Bryan Smith is leading a team of whitewater kayakers on a month-long expedition to Russia’s remote Kamchatka Peninsula. Funded by National Geographic’s Expeditions Council, the team will be attempting several source-to-sea first descents of previously un-run rivers, plus working with a diverse team of scientists, NGOs, and locals to help show how important Kamchatka’s river ecosystems are for the long-term survival of wild salmon.
Russia’s Kamchatka Peninsula in Eastern Siberia is one of the last truly wild places on Earth. It is a place where between one sixth and one fourth of all salmon spawn, a place with some of the densest brown bear populations in the world, a place with no dams, no massive extractive resource operations, less than one person per square kilometer, and only one major highway on the 600-mile long peninsula. It is a place that is largely unexplored, a place that is worth protecting, and a place that needs attention now.
As the Earth warms into the coming decades, Kamchatka’s robust wild salmon populations may prove to be one of our best hopes of saving this iconic species from extinction.
For the next month, I’m leading an expedition of six whitewater kayakers as they explore the mountain landscapes the Kamchatka Peninsula in an effort to tell the story of the complex relationships between the place, its people, and its fish. The Kamchatka Project was born out of a passion for rivers and the wild salmon that depend upon them. Our goals: raise public awareness, collect scientific data, and generate media on Kamchatka’s rivers.
Salmon populations are threatened by an alarming increase in poaching for caviar, industrial land use designations, and the lack of effective exploration and research. Working with biologists, conservation groups, fishermen, local Russians, and National Geographic, this expedition aims to contribute to the critical data, curriculum, and exposure needed to protect these river drainages and the salmon that depend on them.
The team of kayakers consists of myself, Robert Bart, Jay Gifford, Jeff Hazboun, Ethan Smith, and Shane Robinson. Over the past few months, the itinerary and logistics of our trip have become detailed and diverse. We have been balancing the demands of pure whitewater expeditioning with our science and conservation goals. It has taken some creativity to balance objectives and finances, as the cost to fly from North America to Kamchatka alone almost doubled since we originally started planning for the trip two years ago.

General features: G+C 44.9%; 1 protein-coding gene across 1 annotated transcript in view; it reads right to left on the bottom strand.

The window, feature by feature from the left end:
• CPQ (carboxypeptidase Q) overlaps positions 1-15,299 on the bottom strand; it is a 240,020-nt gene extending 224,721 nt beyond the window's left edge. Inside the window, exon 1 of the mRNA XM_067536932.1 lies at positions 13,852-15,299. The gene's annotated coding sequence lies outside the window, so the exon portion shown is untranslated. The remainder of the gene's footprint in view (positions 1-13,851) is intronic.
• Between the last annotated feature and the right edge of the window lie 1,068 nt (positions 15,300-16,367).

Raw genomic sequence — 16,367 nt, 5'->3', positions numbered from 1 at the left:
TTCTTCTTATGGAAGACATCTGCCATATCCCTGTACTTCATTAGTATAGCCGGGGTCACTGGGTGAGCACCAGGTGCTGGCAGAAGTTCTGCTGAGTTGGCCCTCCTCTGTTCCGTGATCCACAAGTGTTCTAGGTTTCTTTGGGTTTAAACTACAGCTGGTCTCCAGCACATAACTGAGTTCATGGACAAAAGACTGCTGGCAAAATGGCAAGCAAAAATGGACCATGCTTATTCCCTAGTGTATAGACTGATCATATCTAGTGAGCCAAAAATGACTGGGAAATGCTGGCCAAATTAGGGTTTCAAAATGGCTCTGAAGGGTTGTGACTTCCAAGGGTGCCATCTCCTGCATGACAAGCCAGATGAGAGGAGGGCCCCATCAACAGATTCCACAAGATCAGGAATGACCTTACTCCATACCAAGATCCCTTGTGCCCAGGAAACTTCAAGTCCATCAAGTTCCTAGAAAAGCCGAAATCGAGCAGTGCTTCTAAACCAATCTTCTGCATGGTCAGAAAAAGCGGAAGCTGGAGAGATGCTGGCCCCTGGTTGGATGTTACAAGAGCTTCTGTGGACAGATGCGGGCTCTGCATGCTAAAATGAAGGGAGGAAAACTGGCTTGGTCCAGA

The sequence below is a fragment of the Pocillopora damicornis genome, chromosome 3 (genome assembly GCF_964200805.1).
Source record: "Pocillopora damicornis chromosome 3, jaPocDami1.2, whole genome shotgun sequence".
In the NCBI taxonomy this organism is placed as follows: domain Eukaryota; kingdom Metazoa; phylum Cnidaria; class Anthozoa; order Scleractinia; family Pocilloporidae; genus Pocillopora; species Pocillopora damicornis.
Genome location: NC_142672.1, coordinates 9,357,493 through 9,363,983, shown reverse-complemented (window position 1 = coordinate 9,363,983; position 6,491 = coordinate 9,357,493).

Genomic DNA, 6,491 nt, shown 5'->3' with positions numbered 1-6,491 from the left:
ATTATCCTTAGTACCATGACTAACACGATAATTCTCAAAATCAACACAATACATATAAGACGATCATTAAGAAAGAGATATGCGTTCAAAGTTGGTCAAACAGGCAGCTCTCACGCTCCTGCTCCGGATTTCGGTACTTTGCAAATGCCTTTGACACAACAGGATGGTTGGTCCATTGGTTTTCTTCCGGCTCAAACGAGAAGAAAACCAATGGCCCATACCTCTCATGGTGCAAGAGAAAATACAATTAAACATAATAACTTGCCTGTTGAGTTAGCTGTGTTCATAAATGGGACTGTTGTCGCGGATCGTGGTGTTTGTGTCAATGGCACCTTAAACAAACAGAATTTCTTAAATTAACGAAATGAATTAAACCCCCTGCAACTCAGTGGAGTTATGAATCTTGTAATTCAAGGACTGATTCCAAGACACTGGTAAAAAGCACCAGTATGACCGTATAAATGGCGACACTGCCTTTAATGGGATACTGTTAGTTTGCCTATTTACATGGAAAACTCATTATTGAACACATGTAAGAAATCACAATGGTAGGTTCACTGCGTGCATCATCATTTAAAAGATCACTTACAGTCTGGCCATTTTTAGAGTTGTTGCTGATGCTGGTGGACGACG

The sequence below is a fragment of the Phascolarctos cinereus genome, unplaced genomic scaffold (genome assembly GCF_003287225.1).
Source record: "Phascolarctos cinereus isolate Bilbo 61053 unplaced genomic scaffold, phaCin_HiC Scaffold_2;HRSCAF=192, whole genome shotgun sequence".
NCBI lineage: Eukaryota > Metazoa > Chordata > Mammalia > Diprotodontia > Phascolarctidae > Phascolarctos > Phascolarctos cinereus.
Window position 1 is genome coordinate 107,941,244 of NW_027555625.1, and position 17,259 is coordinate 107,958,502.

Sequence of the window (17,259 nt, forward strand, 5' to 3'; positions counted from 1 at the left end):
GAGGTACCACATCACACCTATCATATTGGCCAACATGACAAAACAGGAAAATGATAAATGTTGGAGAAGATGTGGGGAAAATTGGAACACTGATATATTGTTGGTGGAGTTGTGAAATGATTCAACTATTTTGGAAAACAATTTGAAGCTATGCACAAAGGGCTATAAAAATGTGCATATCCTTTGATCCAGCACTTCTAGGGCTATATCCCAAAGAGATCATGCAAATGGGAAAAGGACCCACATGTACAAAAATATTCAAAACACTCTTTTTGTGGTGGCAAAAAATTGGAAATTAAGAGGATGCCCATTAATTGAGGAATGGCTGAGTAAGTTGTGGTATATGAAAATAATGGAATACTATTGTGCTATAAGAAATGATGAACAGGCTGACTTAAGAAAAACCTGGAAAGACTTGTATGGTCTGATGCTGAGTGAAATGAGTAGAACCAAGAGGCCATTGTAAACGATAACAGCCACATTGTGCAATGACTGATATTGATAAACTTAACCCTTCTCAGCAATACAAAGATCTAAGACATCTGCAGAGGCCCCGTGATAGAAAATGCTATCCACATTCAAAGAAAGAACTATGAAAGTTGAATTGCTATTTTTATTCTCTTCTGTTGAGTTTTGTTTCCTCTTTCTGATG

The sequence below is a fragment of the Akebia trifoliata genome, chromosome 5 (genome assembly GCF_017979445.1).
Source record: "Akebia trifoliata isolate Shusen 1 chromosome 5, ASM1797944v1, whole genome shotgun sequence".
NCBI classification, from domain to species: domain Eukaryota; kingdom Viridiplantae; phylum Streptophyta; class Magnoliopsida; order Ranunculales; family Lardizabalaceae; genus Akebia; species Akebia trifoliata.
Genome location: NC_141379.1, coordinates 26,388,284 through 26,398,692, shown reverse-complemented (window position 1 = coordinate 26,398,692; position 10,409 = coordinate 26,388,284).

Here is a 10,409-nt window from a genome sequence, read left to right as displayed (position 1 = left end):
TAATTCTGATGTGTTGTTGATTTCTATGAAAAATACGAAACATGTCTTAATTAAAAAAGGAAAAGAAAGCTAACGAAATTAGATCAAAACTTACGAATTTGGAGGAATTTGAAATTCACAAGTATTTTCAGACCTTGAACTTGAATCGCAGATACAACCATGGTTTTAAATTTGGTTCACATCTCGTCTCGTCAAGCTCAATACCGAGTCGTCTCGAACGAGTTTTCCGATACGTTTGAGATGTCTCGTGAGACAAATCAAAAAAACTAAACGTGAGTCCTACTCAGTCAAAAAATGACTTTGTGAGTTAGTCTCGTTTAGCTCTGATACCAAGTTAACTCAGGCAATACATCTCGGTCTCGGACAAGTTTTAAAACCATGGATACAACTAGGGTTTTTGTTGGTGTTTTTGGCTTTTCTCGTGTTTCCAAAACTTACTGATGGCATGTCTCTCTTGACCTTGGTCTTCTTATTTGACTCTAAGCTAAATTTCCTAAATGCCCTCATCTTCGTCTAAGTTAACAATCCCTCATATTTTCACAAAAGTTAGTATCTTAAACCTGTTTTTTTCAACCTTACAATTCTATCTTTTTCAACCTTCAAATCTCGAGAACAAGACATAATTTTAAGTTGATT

We have talked with countless people: fly fishermen, scientists, the network of folks from Wild Salmon Center, heli-pilots, and countless others. Through every conversation and email, it became clear that Kamchatka will be extremely challenging, but also rewarding in ways that I think we will only fully grasp once we are on the ground there.
Above all, we have learned time and time again that Kamchatka is expensive. With only two major roads on a 600-mile peninsula it is hard to get around, and money gets swallowed up just trying to access anything that resembles a river. Add a few bucks in for corruption and instantly a decent budget becomes minuscule.
We depart for Kamchatka from Seattle tomorrow. Though it may look like a short hop across the North Pacific, the shortest distance isn’t always a straight line, so we’ll be flying around the world in the opposite direction: Seattle to JFK to Moscow, and then on to Petropavlovsk (PK), 30 hours of flight time.
Once we get ourselves on the ground in PK, we will begin 2 weeks of expeditioning that largely focuses on exploring drainages with potential for whitewater as well as scientific significance for salmon. We hope our budget will allow for 4 to 5 day expeditions on the Storzch and Shamanka rivers to the north. We will also make a trip to the Kol bio station on a river that sees more than eight million salmon return a year, indentified as a key stronghold for the fish in Kamchatka. On July 15th, we will head to the Zhuphanova River to meet up with fly fisherman Ryan Peterson and explore this prime salmon and bull trout habitat. Here we will work as a team to get the entire crew down the river and will be looking at flow and discharge, temperatures, river bottom substrates, and how salmon carry nutrients from the sea to help create a lush food web that goes well beyond the river itself.
Thanks to everyone who has helped make this expedition possible!
Photos of Bryan Smith running rapids by Ethan Smith, of Bryan Smith by Phil Tifo, and of kayakers near a mountain stream courtesy Bryan Smith and Reel Water Productions